Loss Of Control Wreck Kills Ft. Pierce Man
In October 2018, a teenager lost control of her car, careened across traffic, and smacked into an oncoming vehicle.
The crash occurred near the intersection of Greenbrier Drive and South COngress Avenue. According to police and witnesses, a 17-year-old woman lost control of her 2007 Toyota and crossed into oncoming traffic. She collided with a 23-year-old man who was stopped in his car waiting to make a right turn.
He was pronounced dead at the scene, and first responders rushed the young woman to a nearby hospital with serious injuries.
First Party Liability in Port St. Lucie Car Crash Cases
Loss of control crashes like the one described above almost always involve either negligence or negligence per se. These are the two most common theories of recovery in Port St. Lucie vehicle collision claims.
Negligence is essentially a lack of care. Most noncommercial drivers have a duty of reasonable care. They must obey the rules of the road and drive defensively. If they breach that duty, and that breach causes injury, they are generally liable for damages.
In loss of control cases, negligence may come from several different sources, including:
- Speed: Many drivers take curves too quickly and then overcompensate by oversteering. That causes loss of control. Note that drivers, especially inexperienced ones, do not need to be travelling over the speed limit to trigger this chain of events.
- Medical Episode: Diabetes, heart disease, epilepsy, and a number of other conditions can all cause a sudden loss of consciousness. In many cases, only the driver knows that s/he has a possibly debilitating condition.
- Fatigue: A significant number of drivers admit that they have been so tired that they have fallen asleep while driving. Much like unconsciousness, even a moment or two of sleep almost always causes a loss of control.
Victim/plaintiffs must establish negligence by a preponderance of the evidence (more likely than not). So, circumstantial evidence of excessive speed, a medical episode, or whatever is usually sufficient. For example, a driver may have received an epilepsy or other diagnosis from a doctor.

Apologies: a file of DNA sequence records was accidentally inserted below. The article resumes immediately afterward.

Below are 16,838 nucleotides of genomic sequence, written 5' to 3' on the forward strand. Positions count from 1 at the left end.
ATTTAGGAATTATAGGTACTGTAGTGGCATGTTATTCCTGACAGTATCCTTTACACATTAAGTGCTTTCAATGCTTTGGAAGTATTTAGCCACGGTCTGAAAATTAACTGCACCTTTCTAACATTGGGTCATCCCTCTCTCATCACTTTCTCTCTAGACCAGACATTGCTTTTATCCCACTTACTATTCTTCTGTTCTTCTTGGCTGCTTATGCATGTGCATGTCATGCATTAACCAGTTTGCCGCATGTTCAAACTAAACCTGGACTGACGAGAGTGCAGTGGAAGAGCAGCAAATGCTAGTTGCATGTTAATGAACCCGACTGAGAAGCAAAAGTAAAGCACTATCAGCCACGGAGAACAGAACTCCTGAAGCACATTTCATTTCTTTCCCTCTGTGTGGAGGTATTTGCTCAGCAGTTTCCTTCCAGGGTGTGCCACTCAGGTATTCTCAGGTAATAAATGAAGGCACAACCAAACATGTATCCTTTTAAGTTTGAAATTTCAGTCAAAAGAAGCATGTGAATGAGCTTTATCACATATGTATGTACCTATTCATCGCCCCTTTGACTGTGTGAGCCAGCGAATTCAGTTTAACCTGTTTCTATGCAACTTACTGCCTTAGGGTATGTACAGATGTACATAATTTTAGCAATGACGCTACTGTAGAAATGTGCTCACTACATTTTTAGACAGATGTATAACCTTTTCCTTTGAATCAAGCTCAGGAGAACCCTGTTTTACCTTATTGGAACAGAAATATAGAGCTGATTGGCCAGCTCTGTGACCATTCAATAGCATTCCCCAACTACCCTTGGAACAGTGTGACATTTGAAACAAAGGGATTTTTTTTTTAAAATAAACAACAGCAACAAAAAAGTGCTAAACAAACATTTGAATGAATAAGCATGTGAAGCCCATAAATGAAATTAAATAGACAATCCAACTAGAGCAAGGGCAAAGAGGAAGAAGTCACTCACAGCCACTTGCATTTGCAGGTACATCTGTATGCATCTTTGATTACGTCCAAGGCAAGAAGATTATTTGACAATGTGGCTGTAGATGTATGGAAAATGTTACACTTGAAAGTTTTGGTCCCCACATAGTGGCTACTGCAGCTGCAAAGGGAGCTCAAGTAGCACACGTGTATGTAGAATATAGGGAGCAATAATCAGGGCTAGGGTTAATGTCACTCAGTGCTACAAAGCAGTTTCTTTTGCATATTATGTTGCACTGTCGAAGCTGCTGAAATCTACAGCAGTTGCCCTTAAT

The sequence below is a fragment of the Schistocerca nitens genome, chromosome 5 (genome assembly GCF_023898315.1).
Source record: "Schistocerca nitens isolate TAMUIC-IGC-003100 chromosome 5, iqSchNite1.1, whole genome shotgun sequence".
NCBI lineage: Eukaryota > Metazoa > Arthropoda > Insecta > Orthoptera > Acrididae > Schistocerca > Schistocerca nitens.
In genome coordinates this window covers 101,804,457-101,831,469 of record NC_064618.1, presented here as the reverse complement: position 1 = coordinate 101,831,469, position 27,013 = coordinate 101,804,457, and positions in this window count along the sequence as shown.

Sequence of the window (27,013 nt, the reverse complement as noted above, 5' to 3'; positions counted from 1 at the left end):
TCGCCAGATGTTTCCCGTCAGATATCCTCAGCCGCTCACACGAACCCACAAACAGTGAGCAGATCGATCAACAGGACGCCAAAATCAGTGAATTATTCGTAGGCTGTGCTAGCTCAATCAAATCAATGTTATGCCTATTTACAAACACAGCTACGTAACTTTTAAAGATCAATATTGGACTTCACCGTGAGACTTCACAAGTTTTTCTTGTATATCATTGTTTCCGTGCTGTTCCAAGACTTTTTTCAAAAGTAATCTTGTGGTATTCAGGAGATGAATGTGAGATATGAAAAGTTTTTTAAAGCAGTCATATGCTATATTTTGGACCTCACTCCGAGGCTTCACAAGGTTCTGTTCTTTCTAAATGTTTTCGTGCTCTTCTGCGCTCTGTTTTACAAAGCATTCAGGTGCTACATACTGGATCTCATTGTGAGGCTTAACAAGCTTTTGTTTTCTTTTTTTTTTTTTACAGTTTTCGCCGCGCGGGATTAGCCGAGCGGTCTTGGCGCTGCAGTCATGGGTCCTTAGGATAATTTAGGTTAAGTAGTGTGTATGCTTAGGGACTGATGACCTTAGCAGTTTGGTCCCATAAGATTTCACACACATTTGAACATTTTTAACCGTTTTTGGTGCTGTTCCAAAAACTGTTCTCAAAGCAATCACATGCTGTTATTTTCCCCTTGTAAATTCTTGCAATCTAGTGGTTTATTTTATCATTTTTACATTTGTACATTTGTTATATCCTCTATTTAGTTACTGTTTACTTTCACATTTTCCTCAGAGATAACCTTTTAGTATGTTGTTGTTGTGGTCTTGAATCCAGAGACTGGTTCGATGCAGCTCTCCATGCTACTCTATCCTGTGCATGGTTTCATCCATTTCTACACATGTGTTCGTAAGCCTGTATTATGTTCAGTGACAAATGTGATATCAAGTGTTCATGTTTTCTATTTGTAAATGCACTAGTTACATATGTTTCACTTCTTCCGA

In some other cases, the law establishes the standard of care. Florida law clearly states that drivers must always operate on the right side of the road. So, if they cross over into oncoming traffic, the negligence per se doctrine may apply. Tortfeasors (negligent drivers) are liable for damages as a matter of law if:
- They violate a safety law, and
- That violation substantially causes injury.
In some cases, the negligence per se rule only creates a presumption of negligence. The victim/plaintiff must introduce additional evidence to establish liability.
Third Party Liability in Port St. Lucie Vehicle Collision Cases
People under 18 cannot own vehicles or other property. So, owner liability often applies in these cases. Vehicle owners are liable for damages if they allow incompetent drivers to use their vehicles and these drivers cause car crashes.
The victim/plaintiff must also establish knowledge in negligent entrustment cases. Knowledge of incompetence might come from:
- Statements the tortfeasor made about prior at-fault accidents,
- Being in the car with the tortfeasor on a prior occasion, or
- Knowledge that the tortfeasor is violating a drivers’ license restriction (g. no night driving).
Additionally, people with no valid drivers’ licenses are usually incompetent as a matter of law, no matter how much driving experience they have.
Connect With Dedicated Lawyers
Substantial compensation may be available in loss-of-control car crash cases. For a free consultation with an experienced personal injury attorney in Port St. Lucie, contact Eighmie Law Firm, P.A. After-hours visits are available.